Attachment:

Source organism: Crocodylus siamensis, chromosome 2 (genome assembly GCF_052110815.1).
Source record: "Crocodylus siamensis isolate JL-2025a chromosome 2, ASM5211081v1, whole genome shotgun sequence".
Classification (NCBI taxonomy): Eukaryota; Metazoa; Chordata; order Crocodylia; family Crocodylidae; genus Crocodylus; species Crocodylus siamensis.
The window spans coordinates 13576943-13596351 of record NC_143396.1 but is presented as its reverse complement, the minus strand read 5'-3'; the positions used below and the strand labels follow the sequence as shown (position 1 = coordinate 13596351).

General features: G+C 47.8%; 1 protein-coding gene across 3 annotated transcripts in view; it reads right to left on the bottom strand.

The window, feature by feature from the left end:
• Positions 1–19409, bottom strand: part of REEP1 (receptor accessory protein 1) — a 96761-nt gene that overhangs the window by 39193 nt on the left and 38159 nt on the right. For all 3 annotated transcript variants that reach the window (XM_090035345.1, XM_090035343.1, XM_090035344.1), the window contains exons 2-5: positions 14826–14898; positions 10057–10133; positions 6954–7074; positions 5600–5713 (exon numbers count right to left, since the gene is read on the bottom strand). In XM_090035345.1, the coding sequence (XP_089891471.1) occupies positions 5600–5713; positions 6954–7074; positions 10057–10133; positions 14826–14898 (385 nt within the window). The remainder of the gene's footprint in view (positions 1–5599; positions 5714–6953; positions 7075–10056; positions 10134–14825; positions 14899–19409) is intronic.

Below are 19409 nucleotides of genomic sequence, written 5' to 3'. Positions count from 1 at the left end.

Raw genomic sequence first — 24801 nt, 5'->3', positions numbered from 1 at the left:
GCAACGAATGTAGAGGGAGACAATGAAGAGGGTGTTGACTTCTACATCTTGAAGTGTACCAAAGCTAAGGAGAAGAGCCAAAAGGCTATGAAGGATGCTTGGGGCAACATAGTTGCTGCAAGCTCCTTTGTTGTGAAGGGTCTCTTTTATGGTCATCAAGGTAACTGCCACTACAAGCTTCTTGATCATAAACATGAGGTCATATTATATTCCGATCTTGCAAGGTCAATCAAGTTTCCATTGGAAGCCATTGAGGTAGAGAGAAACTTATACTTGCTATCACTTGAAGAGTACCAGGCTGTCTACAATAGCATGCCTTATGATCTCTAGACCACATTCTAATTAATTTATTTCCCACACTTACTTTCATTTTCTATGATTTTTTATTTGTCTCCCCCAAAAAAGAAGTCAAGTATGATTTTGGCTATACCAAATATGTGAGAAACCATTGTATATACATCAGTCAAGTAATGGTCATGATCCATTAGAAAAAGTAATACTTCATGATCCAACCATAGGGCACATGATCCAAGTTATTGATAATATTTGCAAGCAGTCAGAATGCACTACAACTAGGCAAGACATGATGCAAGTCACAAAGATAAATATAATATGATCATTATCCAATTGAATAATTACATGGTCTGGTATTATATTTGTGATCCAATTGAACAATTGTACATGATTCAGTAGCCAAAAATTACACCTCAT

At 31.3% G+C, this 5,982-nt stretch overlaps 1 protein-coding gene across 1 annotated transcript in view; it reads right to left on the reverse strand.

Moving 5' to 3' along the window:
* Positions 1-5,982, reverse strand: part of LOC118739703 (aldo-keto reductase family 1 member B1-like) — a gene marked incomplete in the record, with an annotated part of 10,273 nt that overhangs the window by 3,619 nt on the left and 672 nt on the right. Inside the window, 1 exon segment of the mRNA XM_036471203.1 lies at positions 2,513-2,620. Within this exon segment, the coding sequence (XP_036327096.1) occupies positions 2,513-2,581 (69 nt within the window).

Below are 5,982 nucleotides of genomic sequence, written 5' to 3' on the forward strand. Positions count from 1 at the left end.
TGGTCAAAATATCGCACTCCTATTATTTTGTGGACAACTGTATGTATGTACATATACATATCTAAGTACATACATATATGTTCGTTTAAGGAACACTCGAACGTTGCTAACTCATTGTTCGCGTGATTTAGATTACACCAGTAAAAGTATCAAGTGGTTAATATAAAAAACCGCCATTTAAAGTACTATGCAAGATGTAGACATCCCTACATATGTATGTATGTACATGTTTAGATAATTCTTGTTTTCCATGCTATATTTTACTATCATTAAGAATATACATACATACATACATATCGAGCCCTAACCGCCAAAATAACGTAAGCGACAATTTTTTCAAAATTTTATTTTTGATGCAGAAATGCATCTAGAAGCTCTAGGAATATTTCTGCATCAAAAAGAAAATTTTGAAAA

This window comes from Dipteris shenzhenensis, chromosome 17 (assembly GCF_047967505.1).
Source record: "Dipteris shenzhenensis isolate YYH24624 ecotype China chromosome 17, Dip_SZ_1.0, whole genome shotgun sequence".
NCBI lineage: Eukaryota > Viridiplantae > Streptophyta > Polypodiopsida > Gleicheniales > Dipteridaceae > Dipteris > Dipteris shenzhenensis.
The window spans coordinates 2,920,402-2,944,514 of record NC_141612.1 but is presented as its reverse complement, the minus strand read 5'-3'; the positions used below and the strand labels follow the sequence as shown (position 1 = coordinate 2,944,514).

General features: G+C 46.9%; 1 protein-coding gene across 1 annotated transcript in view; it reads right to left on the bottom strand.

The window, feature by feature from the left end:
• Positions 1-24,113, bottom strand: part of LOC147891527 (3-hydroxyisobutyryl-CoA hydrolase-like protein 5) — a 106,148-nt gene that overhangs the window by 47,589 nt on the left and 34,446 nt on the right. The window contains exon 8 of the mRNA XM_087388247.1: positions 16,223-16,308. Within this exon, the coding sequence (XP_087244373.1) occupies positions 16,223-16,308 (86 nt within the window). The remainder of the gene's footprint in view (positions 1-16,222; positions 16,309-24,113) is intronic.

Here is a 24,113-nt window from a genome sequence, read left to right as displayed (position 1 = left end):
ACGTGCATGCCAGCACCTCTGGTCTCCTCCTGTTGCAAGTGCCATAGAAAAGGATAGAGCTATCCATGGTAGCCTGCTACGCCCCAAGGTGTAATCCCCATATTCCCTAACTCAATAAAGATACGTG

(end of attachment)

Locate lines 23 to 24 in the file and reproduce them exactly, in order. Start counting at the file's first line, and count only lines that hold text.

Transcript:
Here is a 24,113-nt window from a genome sequence, read left to right as displayed (position 1 = left end):
ACGTGCATGCCAGCACCTCTGGTCTCCTCCTGTTGCAAGTGCCATAGAAAAGGATAGAGCTATCCATGGTAGCCTGCTACGCCCCAAGGTGTAATCCCCATATTCCCTAACTCAATAAAGATACGTG